CD Review: Strangely – Hot Air Boat Lune

On the first listen I was pretty sure I hated Strangely’s Hot Air Boat Lune and all of its totally abrasive gypsy folk songs with off-key vocals and absurd lyrics. Then, I had a really terrible day and listened to it on my walk home. Seemingly, the point of the 10-track album is to throw convention in the face of the listener. Although it may sound like an old-timey children’s sing-along at first, the lyrics are very much about growing up and not giving in to the bullshit of constructed realities. Take for instance the lyrics of the first track “Slantly” which, apart from being hilarious, belts the chorus “go wear a onesie whenever you want, eat s’mores for breakfast, go love in a boat. ‘Cause my name is Strangely and that is no lie, I’ll keep being strangely…. ’til the day that I die.”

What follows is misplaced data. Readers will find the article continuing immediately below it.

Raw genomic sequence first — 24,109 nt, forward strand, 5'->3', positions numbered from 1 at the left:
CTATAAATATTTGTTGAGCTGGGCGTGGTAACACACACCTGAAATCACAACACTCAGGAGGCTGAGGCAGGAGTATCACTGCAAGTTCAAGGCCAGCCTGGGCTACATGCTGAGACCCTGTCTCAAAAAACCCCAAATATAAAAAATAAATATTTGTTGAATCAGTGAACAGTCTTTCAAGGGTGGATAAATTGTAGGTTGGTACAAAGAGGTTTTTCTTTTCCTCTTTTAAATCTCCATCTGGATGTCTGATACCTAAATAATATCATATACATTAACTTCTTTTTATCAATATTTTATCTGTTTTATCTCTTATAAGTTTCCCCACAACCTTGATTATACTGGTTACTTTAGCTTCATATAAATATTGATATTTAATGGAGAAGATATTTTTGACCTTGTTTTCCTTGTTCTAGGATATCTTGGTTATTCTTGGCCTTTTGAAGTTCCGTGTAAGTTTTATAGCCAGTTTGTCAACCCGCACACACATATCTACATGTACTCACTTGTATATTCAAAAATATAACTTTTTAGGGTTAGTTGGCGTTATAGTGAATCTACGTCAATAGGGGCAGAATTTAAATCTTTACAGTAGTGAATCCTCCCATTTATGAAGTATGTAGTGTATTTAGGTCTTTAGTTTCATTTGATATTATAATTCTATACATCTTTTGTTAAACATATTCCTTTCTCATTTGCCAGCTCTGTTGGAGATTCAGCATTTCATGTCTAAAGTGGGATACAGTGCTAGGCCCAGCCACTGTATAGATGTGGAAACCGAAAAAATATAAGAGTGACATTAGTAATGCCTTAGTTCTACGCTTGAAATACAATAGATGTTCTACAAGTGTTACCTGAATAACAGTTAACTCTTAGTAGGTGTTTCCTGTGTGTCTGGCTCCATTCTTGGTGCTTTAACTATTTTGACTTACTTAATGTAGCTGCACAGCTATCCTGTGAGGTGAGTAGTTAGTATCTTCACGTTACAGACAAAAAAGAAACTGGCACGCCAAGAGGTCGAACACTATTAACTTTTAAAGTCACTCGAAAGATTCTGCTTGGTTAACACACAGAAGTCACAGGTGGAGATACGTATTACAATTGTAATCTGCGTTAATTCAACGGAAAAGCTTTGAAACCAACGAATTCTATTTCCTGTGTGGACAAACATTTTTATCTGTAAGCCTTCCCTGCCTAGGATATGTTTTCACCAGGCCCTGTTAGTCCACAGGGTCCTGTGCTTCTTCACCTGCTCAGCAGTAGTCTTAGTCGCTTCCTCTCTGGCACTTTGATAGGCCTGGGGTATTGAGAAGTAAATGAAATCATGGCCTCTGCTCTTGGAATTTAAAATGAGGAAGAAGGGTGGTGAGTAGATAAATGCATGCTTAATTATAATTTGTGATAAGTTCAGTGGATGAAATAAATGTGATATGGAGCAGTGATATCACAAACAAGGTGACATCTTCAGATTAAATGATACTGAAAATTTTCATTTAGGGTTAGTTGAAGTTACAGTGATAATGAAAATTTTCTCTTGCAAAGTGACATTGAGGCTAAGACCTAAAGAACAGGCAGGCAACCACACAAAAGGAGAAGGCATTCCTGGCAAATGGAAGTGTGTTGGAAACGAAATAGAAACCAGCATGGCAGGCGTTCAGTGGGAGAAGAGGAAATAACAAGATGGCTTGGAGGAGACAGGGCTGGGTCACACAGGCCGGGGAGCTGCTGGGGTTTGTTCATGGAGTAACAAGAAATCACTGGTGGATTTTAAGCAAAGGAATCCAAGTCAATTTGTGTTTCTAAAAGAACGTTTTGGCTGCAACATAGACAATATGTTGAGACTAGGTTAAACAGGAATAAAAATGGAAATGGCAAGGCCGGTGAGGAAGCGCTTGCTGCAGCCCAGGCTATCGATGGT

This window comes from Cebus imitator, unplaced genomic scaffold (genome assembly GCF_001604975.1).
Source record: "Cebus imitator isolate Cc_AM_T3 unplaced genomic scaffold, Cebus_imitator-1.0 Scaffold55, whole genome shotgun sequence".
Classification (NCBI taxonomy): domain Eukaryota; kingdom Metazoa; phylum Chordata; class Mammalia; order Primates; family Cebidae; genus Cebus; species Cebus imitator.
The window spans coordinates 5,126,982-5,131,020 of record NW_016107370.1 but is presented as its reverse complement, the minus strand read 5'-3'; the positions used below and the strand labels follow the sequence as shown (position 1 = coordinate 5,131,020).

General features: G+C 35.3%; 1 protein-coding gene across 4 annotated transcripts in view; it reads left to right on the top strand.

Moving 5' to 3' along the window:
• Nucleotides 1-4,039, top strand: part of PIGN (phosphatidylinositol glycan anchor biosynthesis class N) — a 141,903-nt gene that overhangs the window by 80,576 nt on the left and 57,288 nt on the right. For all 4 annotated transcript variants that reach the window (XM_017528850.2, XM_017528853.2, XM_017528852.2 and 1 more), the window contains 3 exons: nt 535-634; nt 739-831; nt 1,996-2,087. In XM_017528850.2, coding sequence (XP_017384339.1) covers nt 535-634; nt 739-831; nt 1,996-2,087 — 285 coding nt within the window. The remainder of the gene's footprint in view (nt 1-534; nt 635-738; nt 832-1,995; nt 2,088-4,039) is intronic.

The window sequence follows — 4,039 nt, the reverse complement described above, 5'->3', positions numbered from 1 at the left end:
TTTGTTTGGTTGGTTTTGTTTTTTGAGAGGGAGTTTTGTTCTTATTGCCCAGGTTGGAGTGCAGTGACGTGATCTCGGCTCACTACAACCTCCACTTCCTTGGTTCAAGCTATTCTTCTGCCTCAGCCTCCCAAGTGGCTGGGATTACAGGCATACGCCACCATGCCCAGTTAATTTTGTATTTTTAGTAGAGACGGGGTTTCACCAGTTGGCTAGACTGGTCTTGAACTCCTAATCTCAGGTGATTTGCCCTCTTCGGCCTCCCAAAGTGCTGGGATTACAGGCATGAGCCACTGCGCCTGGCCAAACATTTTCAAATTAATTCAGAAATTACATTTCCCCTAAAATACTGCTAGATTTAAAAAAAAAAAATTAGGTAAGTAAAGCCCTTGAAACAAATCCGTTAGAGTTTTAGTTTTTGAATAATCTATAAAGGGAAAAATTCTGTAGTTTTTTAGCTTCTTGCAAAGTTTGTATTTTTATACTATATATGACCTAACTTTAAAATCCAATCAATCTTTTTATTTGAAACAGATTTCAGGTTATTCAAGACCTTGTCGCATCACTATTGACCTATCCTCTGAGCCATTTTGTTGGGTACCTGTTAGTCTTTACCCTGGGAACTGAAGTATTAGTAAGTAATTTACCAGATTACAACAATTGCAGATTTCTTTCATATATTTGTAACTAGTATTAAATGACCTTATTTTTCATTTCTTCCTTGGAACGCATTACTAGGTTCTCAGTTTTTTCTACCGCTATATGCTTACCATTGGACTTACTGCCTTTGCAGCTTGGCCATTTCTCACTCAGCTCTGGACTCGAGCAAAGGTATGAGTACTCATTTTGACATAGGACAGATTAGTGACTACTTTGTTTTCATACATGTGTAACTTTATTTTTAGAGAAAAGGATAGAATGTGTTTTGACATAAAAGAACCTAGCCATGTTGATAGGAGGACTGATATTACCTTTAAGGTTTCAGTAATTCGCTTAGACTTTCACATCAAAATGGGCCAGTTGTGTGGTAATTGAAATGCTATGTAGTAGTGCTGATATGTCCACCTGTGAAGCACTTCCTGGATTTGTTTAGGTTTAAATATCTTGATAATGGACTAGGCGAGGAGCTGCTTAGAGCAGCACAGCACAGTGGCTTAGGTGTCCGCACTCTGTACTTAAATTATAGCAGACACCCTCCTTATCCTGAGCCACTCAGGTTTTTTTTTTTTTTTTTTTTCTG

However, as I continued to listen to the album I noticed underneath the bravado and charm of this lo-fi accordion, ukelele compilation of chaos, is a fair amount of anger at the world Strangely lives in, though it is beautifully wrapped in sardonic wit and odd couplings of imagery. Perhaps this was the point. Strangely is calling out up-tight society on the total hypocrisy of those who claim to “live-and-let-live” while simultaneously shoving their values down others throats. The duality of the album is therefore worth a listen, simply as a commentary piece by a young man with something to say. If nothing else it certainly beats the same old “iced-coffee-beautiful-day-to-be-in-Bellingham” lyrics we’ve heard from other local bands. The only real draw back to the album is that the message gets lost around the fourth track when it all starts to sound the same. This may be the bi-product of using similar chords and melodies which follow the same arch in almost every song, for instance track three, “Big Ole Song,” which becomes massively repetitive about 3 minutes in. Yet, as is the case with the album over all, “Big Ole Song” somehow manages to redeem itself with total sincerity in the last minute. Total sincerity—the entire album might be summed up with that. Strangely’s album is like a mud cake; to certain “grown-ups” it might be repulsive and hard to consume, for others it looks like a delicious treat with which to really piss off our parents. I would highly recommend giving it a listen to anyone looking for something new in the local scene. As I said earlier, even if you don’t like the musicality (something I personally have problems with but I might not be the worlds largest ukele/accordian fan), Strangley has something to say about the status quo and that something is worth listening too.